As the February 15 meeting of Nashville Metro Council approaches, proponents of a proposed non-discrimination bill are stressing the importance of equality as a way to improve the city's business environment.

On January 18, Metro Council voted 22 to 13 on the Contract Accountability Non-Discrimination Ordinance, a bill that would require any company doing business with Metro to abide by the county's non-discrimination policy. The bill had been pulled individually to force a first-reading vote. Most council ordinances clear first reading unanimously without debate and are then directed into the council’s committee system.

The legislation will now go to the personnel committee before heading back to the council for two more votes.

Councilmen Jamie Hollin and Mike Jameson introduced the bill last December following the controversial departure of Belmont soccer coach Lisa Howe. Howe left Belmont after revealing that her same-sex partner was pregnant. Belmont University does not have an anti-discrimination policy to protect LGBT students, faculty and staff. In addition to Howe's dismissal, a student group of LGBT students has been repeatedly denied recognition by the university.

Chris Sanders, chair of Tennessee Equality Project's Nashville committee, sees the ordinance as an opportunity to "move us forward" in the drive for gay rights citywide.

"TEP would like to see a solution that could unite business, the administration, the Council, and the GLBT community, one that paves the way for lasting advances," he says. "I think the debate on the bill can get us there if we work carefully with all the parties who have a stake in the issue."

This new piece of legislation would add sexual orientation and gender identity to the list of protected classes previously outlined. Jameson says the business culture in Davidson County will suffer unless these workplace regulations are implemented.

"The proposed ordinance simply completes a logical circle," he says. "For years if not decades, Metro government has asked those it contracts with to sign a piece of paper agreeing to abide by Metro's non-discrimination policy. In 2009, we amended that policy to include sexual orientation. This ordinance asks that we similarly include that new policy on those pieces of paper."

The sponsors of the bill have agreed to defer it until February 15 to give time to the Mayor and Chamber to formulate a position. The Mayor's office has yet to express an position on the bill, and the Chamber of Commerce is currently studying the issue.

A large faction of the Metro Nashville area has rallied around this proposed ordinance, with over 50 businesses pledging their support in the Tennessee Equality Project's CANDO campaign to raise awareness. Major organizations in the GLBT community, including PFLAG Nashville and the Nashville GLBT Chamber of Commerce, are actively promoting the bill to their memberships.

“At work, no one should be judged on any non-performance related factors as a consideration of employment or promotion," says Michael Fluck, president of the Nashville GLBT Chamber of Commerce. "Sexual orientation and gender identity are one of the last non-federally protected classes in the workplace. Most companies are already policing themselves with voluntary implementation of progressive non-discrimination policies because they know it’s the right thing to do and good for business.”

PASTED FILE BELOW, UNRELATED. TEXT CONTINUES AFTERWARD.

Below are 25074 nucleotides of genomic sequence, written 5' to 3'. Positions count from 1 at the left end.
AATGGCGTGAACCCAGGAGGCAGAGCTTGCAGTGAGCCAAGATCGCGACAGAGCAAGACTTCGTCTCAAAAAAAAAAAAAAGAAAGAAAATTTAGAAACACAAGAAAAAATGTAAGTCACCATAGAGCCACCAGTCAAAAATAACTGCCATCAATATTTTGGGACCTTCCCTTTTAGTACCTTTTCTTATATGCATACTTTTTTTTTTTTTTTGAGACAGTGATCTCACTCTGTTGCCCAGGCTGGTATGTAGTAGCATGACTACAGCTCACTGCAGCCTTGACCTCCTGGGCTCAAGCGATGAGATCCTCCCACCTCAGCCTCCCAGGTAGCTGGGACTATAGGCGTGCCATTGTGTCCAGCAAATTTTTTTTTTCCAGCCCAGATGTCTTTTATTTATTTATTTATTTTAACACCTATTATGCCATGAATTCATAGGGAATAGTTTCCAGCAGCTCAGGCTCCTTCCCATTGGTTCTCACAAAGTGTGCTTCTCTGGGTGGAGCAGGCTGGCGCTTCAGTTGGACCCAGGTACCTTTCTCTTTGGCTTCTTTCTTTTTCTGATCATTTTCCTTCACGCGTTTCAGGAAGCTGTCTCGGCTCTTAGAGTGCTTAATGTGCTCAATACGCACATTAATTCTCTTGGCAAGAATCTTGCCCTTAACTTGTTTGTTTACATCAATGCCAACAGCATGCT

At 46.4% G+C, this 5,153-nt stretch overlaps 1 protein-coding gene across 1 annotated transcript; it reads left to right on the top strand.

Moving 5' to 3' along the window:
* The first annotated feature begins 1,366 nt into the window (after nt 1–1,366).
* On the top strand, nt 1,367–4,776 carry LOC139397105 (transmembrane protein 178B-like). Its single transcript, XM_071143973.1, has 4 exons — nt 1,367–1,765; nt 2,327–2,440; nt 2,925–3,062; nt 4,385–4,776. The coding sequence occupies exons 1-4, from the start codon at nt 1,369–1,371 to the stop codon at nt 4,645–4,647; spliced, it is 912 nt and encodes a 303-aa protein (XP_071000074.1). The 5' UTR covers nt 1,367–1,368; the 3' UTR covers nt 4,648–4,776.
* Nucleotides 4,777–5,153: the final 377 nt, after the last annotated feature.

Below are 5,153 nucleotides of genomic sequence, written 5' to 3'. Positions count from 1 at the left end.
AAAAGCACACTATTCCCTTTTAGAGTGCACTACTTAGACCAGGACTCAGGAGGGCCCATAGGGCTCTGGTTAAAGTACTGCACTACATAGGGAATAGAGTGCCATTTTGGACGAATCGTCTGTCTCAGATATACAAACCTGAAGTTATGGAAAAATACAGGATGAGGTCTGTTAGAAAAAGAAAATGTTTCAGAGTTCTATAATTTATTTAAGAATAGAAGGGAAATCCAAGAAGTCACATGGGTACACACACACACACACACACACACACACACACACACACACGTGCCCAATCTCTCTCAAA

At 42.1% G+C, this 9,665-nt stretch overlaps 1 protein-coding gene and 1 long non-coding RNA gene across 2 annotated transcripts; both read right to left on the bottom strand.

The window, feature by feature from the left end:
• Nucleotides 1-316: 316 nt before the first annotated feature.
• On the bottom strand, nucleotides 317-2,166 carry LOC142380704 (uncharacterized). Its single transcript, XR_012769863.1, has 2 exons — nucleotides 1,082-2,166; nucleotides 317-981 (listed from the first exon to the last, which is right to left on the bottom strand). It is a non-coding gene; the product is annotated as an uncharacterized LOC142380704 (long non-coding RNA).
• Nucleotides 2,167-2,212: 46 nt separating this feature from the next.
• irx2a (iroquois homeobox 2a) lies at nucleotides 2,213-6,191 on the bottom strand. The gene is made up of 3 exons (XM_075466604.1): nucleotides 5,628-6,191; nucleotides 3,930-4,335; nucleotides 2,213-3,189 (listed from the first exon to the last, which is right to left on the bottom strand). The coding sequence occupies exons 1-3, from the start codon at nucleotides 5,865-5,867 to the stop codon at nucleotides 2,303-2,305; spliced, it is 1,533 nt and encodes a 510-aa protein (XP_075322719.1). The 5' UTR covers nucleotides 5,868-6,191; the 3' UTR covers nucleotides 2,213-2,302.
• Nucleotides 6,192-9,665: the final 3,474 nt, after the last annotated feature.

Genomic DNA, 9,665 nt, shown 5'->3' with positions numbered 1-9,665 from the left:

Davidson County's unemployment rate held steady at 8.5 percent in December, a number just below the national average of 9.1 percent. According to Hollin, the ordinance would attract "more talent" to the Metro area.

The Memphis City Council failed to ratify its employment non-discrimination ordinance last November, shortly after a Tennessee Center for Policy Research study ranked Memphis last in a list of the state's business-friendly cities. Sanders says that passage of the Nashville bill would augment the city's image as an inclusive place to live and work.

"The conversation has already led some construction companies that contract with Metro to reconsider their policies," he notes. "That reflects positively on Nashville." 

Despite potential economic benefits for the Metro area, opponents of the ordinance have moved swiftly to slow its progress. Tennessee House of Representative member Glen Casada from Williamson County plans to introduce legislation this session that will limit the local government's involvement in privately-owned businesses.

On January 12, more than 40 Nashville business leaders and Christian conservatives met with Casada and Rep. Jim Gotto to discuss plans to the impede the bill's progress. Those opposed to the legislation say they are worried about the overregulation of private businesses.

Hollin says that the group's expressed concern is merely a ploy to draw attention away from discriminatory attitudes.

"They're using this policy argument to conceal their true feelings," Hollin says. "It just doesn't hold water. It's 2011, and it's time to answer the question 'Are we OK with different types of discrimination?' And I believe that we will vote to not accept discrimination in any form."

Hollin, who disagrees with those who view the bill as an "imposition," also notes that not all businesses will be regulated under the proposed policy.

"There's a religious exemption in the bill," he says. "People who are religious can go ahead and hate or discriminate, but the (lawmakers) realize the scripture defense falls flat, so they have to use something else."

He adds, "A government contract is not a normal contract. Whenever taxpayer money is expended, that's a city project, and that decision is made in order to benefit all taxpayers of Davidson County. It (the ordinance) is only fair if businesses want to use tax dollars."




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